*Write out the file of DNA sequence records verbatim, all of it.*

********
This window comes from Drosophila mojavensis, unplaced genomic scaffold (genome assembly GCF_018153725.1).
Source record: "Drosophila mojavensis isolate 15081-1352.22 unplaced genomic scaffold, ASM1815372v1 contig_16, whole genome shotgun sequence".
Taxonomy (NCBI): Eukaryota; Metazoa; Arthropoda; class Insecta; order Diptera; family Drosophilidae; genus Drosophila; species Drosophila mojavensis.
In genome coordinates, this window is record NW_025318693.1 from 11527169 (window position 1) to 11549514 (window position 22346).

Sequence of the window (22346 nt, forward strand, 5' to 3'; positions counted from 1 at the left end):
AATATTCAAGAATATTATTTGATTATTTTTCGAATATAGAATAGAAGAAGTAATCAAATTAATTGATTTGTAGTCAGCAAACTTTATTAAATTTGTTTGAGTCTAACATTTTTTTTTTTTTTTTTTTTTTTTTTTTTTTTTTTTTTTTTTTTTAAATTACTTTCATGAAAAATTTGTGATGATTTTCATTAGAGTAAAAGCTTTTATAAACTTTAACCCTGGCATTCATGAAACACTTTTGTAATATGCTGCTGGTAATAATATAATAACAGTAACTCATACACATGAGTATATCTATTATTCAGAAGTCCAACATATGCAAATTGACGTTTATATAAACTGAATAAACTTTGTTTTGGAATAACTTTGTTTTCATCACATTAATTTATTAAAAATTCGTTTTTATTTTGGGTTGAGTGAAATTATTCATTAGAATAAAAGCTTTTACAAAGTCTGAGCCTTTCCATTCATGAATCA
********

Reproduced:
This window comes from Drosophila mojavensis, unplaced genomic scaffold (genome assembly GCF_018153725.1).
Source record: "Drosophila mojavensis isolate 15081-1352.22 unplaced genomic scaffold, ASM1815372v1 contig_16, whole genome shotgun sequence".
Taxonomy (NCBI): Eukaryota; Metazoa; Arthropoda; class Insecta; order Diptera; family Drosophilidae; genus Drosophila; species Drosophila mojavensis.
In genome coordinates, this window is record NW_025318693.1 from 11527169 (window position 1) to 11549514 (window position 22346).

Sequence of the window (22346 nt, forward strand, 5' to 3'; positions counted from 1 at the left end):
AATATTCAAGAATATTATTTGATTATTTTTCGAATATAGAATAGAAGAAGTAATCAAATTAATTGATTTGTAGTCAGCAAACTTTATTAAATTTGTTTGAGTCTAACATTTTTTTTTTTTTTTTTTTTTTTTTTTTTTTTTTTTTTTTTTTTTAAATTACTTTCATGAAAAATTTGTGATGATTTTCATTAGAGTAAAAGCTTTTATAAACTTTAACCCTGGCATTCATGAAACACTTTTGTAATATGCTGCTGGTAATAATATAATAACAGTAACTCATACACATGAGTATATCTATTATTCAGAAGTCCAACATATGCAAATTGACGTTTATATAAACTGAATAAACTTTGTTTTGGAATAACTTTGTTTTCATCACATTAATTTATTAAAAATTCGTTTTTATTTTGGGTTGAGTGAAATTATTCATTAGAATAAAAGCTTTTACAAAGTCTGAGCCTTTCCATTCATGAATCA